Bad Breath – Prevent And Treat This Stinky Issue

90% of bad breath originates in the mouth because of factors such as poor oral hygiene and gum disease.

Bad breath is natural, but that doesn’t make it any less noxious. When bacteria break down food particles left on the surfaces of or between teeth, smelly compounds, such as sulfur, form that’s what leads to that funky whiff. Having a dry mouth can also lead to bad breath, because that means there’s not enough saliva to clear debris and reduce odor-causing bacteria.

Usually, bad breath isn’t cause for concern beyond a bit of embarrassment, but sometimes it may “indicate a dental infection or underlying problems such as diabetes, reflux, or kidney or liver disease, so work with your dentist or doctor to figure out the reason behind it,” says Theodora Danciu, D.M.D., D.M.Sc., a clinical professor at the University of Michigan School of Dentistry.

Following these tips can help your breath fresh as well as keep your mouth healthy on a daily basis.

Here’s how to keep breath fresh.



Of course, brushing and flossing are among the best ways to ward off bad breath. Brush at least twice a day, and floss at least once—and always before bedtime. “You salivate less when sleeping, so debris left on teeth gives bugs a chance to feast overnight,” says Kay Jordan, D.D.S., an associate clinical professor at Louisiana State University School of Dentistry. Rinse your brush after each use and let it air-dry; replace it about every three months to prevent bacterial buildup.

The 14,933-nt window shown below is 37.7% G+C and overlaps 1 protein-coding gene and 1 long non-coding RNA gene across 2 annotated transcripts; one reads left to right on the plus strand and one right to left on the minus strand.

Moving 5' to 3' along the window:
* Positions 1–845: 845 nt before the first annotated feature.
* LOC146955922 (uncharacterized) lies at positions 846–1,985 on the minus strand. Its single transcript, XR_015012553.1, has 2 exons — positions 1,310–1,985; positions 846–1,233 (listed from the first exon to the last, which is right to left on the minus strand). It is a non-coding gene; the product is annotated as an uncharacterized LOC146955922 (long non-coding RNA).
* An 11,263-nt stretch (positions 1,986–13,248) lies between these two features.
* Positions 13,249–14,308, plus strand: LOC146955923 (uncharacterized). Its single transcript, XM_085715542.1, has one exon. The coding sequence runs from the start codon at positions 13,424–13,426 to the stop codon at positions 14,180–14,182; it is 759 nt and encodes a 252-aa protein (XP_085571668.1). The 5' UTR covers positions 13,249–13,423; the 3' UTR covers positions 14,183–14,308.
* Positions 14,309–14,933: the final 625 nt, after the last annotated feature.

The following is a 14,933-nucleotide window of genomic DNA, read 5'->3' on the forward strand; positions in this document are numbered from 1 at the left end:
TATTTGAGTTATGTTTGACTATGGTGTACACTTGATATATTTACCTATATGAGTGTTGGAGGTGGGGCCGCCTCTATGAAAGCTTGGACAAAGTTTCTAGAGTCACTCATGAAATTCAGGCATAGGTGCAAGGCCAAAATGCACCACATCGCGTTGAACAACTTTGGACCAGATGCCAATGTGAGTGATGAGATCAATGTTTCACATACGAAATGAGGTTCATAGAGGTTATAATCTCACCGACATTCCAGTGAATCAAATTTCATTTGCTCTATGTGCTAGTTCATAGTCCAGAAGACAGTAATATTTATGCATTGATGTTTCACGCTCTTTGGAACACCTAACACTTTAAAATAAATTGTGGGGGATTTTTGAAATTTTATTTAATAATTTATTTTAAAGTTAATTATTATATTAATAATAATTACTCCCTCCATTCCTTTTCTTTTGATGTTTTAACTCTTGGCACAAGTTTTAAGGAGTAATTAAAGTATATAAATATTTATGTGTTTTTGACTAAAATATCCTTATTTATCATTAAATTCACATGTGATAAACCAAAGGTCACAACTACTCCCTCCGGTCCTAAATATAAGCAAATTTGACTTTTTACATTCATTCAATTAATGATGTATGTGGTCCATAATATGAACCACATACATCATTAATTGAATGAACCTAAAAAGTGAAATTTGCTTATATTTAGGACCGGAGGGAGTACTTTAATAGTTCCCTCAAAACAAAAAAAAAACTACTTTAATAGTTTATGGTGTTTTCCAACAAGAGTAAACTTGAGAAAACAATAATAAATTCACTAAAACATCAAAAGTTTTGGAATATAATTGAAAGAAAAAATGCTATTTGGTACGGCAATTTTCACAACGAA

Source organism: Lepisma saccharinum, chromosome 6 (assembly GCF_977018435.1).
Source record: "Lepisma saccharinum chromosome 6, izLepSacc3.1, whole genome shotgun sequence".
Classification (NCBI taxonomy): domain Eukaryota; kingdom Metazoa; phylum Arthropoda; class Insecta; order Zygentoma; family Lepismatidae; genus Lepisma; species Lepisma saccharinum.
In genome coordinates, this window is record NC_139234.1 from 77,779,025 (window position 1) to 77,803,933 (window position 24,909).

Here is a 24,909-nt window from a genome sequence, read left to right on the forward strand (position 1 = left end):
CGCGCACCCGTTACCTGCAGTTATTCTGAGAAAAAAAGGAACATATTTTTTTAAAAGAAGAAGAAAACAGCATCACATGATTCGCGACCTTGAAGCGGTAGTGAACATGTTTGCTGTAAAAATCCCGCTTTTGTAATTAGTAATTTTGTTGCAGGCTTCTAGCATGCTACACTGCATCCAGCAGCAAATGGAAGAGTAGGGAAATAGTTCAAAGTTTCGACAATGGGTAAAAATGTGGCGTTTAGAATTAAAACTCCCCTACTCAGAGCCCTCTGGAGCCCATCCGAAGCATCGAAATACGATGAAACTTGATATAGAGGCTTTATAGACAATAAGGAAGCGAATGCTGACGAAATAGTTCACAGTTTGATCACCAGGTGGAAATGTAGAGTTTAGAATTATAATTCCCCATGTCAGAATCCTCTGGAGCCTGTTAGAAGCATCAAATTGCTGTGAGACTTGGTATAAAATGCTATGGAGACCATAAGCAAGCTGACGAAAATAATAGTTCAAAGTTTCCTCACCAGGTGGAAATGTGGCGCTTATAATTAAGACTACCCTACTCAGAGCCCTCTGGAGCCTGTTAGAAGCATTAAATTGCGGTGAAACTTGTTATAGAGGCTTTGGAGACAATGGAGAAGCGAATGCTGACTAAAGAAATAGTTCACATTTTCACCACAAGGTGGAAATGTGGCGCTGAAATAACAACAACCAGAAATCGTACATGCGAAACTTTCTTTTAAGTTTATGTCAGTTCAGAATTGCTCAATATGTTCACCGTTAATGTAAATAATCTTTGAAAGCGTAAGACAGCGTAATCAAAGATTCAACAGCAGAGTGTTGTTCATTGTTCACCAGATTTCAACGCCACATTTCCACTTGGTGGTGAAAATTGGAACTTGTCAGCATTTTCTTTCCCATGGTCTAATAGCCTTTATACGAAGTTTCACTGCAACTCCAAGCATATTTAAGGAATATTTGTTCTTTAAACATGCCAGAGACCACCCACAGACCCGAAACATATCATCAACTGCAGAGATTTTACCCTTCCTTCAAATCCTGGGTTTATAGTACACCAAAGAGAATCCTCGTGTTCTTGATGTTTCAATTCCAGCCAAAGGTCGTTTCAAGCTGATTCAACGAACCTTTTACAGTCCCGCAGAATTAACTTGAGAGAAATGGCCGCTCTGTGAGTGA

“Cleaning the tongue’s surface will help remove some of its microbial coating,” says Angelo Mariotti, Ph.D., D.D.S., a professor and chair of peri-odontology at The Ohio State University College of Dentistry. With a paste-less toothbrush, trace a big X, then a straight line down the middle.


To help your mouth produce enough cleansing saliva, drink water throughout the day or suck on ice chips. If your mouth is already dry, chewing sugar-free gum can stimulate saliva flow (and temporarily freshen breath).


Visit your dentist every six months for a thorough cleaning. This also gives you the chance to address issues that may lead to bad breath such as cavities, gingivitis (inflamed gums), and periodontitis (gum disease).


Rinsing with an over-the-counter mouthwash can temporarily freshen breath, especially if the product contains zinc; studies suggest that zinc chemically neutralizes sulfur gases and suppresses bacteria that produce them. Avoid mouthwashes with alcohol, which can be mouth-drying. For chronic dry mouth, try an OTC saliva-replacement spray or gel.


Ask your doctor if any drug you’re taking is among the many that can cause dry mouth. If so, work together to adjust the dose or find a less drying alternative.